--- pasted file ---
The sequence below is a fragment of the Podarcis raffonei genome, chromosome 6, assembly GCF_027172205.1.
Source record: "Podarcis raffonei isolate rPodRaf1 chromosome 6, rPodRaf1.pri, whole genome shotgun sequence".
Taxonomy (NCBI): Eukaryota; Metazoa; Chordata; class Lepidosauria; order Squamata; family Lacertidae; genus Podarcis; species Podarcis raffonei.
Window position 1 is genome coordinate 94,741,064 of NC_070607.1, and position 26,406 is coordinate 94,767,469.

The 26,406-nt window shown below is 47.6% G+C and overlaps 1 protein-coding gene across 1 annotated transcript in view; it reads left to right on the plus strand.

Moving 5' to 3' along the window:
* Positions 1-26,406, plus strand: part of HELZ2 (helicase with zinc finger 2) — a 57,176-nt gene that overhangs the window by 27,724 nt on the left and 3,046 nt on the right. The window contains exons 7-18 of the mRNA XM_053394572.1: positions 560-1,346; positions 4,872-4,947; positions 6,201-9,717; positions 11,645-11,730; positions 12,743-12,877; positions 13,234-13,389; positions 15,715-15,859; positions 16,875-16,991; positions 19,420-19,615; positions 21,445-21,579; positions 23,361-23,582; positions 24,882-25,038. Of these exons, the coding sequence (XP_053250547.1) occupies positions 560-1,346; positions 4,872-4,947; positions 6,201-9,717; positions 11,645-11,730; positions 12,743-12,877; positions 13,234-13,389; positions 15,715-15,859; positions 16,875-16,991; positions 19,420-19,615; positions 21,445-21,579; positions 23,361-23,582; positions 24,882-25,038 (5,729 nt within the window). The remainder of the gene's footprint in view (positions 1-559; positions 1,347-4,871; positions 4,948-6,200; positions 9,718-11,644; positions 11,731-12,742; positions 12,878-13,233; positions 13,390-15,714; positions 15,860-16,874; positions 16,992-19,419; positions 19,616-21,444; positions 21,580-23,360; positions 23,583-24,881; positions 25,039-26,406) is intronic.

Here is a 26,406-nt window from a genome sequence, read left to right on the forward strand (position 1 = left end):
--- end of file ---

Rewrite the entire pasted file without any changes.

The sequence below is a fragment of the Podarcis raffonei genome, chromosome 6, assembly GCF_027172205.1.
Source record: "Podarcis raffonei isolate rPodRaf1 chromosome 6, rPodRaf1.pri, whole genome shotgun sequence".
Taxonomy (NCBI): Eukaryota; Metazoa; Chordata; class Lepidosauria; order Squamata; family Lacertidae; genus Podarcis; species Podarcis raffonei.
Window position 1 is genome coordinate 94,741,064 of NC_070607.1, and position 26,406 is coordinate 94,767,469.

The 26,406-nt window shown below is 47.6% G+C and overlaps 1 protein-coding gene across 1 annotated transcript in view; it reads left to right on the plus strand.

Moving 5' to 3' along the window:
* Positions 1-26,406, plus strand: part of HELZ2 (helicase with zinc finger 2) — a 57,176-nt gene that overhangs the window by 27,724 nt on the left and 3,046 nt on the right. The window contains exons 7-18 of the mRNA XM_053394572.1: positions 560-1,346; positions 4,872-4,947; positions 6,201-9,717; positions 11,645-11,730; positions 12,743-12,877; positions 13,234-13,389; positions 15,715-15,859; positions 16,875-16,991; positions 19,420-19,615; positions 21,445-21,579; positions 23,361-23,582; positions 24,882-25,038. Of these exons, the coding sequence (XP_053250547.1) occupies positions 560-1,346; positions 4,872-4,947; positions 6,201-9,717; positions 11,645-11,730; positions 12,743-12,877; positions 13,234-13,389; positions 15,715-15,859; positions 16,875-16,991; positions 19,420-19,615; positions 21,445-21,579; positions 23,361-23,582; positions 24,882-25,038 (5,729 nt within the window). The remainder of the gene's footprint in view (positions 1-559; positions 1,347-4,871; positions 4,948-6,200; positions 9,718-11,644; positions 11,731-12,742; positions 12,878-13,233; positions 13,390-15,714; positions 15,860-16,874; positions 16,992-19,419; positions 19,616-21,444; positions 21,580-23,360; positions 23,583-24,881; positions 25,039-26,406) is intronic.

Here is a 26,406-nt window from a genome sequence, read left to right on the forward strand (position 1 = left end):